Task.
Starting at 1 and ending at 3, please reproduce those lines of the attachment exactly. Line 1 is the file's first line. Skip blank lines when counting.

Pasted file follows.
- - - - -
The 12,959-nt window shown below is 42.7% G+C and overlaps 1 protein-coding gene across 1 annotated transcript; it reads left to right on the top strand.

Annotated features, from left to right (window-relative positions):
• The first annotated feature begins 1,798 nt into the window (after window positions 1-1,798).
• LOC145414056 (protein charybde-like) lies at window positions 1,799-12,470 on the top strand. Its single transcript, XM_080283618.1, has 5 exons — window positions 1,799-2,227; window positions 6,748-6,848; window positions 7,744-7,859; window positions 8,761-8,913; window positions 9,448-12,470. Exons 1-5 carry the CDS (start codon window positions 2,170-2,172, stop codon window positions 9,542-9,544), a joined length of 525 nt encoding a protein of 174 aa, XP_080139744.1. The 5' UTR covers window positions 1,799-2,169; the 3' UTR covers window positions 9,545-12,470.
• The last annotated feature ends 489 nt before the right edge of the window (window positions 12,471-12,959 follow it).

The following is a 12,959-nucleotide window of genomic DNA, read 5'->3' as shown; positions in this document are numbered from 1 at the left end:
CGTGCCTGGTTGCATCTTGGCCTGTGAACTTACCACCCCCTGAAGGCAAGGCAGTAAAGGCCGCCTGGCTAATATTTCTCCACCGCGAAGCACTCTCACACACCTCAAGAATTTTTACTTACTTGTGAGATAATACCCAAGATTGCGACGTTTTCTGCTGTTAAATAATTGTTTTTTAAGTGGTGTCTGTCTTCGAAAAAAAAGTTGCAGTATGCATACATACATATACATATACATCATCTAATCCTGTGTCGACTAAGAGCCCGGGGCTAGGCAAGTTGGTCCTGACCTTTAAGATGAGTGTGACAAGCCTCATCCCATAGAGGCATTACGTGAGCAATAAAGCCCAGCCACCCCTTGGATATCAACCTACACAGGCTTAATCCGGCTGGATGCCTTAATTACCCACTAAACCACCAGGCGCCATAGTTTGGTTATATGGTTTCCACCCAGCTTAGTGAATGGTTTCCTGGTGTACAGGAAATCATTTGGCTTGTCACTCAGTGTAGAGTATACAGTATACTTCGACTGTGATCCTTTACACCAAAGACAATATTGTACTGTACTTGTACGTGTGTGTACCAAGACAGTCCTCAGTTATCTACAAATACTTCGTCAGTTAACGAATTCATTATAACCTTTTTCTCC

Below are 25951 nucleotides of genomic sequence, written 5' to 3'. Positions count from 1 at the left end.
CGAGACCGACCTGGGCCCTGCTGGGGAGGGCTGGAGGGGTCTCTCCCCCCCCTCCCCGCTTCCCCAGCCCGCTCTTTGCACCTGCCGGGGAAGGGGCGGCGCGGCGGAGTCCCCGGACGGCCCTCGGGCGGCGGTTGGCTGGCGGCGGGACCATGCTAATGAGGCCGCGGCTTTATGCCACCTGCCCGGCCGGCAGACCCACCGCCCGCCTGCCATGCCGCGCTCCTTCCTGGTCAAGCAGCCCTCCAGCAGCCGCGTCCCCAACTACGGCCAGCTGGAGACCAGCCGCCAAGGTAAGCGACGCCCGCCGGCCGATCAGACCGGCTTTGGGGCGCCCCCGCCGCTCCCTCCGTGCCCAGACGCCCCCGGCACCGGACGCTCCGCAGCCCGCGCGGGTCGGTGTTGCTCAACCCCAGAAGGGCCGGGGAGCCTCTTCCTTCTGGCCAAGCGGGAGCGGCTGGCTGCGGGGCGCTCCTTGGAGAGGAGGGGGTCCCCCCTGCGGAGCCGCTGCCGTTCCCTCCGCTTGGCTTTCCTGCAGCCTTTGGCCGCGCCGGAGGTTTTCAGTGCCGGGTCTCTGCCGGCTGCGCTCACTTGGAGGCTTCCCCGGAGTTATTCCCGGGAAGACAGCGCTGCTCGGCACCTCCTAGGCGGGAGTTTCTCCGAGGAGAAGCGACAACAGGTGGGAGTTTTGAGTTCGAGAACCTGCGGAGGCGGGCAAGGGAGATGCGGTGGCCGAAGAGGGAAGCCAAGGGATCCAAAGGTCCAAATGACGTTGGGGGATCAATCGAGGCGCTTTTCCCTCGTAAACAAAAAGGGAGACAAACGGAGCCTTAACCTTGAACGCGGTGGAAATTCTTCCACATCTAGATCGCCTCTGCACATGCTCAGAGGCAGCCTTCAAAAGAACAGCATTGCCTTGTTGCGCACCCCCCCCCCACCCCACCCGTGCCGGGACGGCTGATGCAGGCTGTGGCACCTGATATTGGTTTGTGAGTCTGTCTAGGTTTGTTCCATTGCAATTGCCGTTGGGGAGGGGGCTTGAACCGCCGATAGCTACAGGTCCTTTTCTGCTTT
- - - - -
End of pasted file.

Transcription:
The 12,959-nt window shown below is 42.7% G+C and overlaps 1 protein-coding gene across 1 annotated transcript; it reads left to right on the top strand.

Annotated features, from left to right (window-relative positions):
• The first annotated feature begins 1,798 nt into the window (after window positions 1-1,798).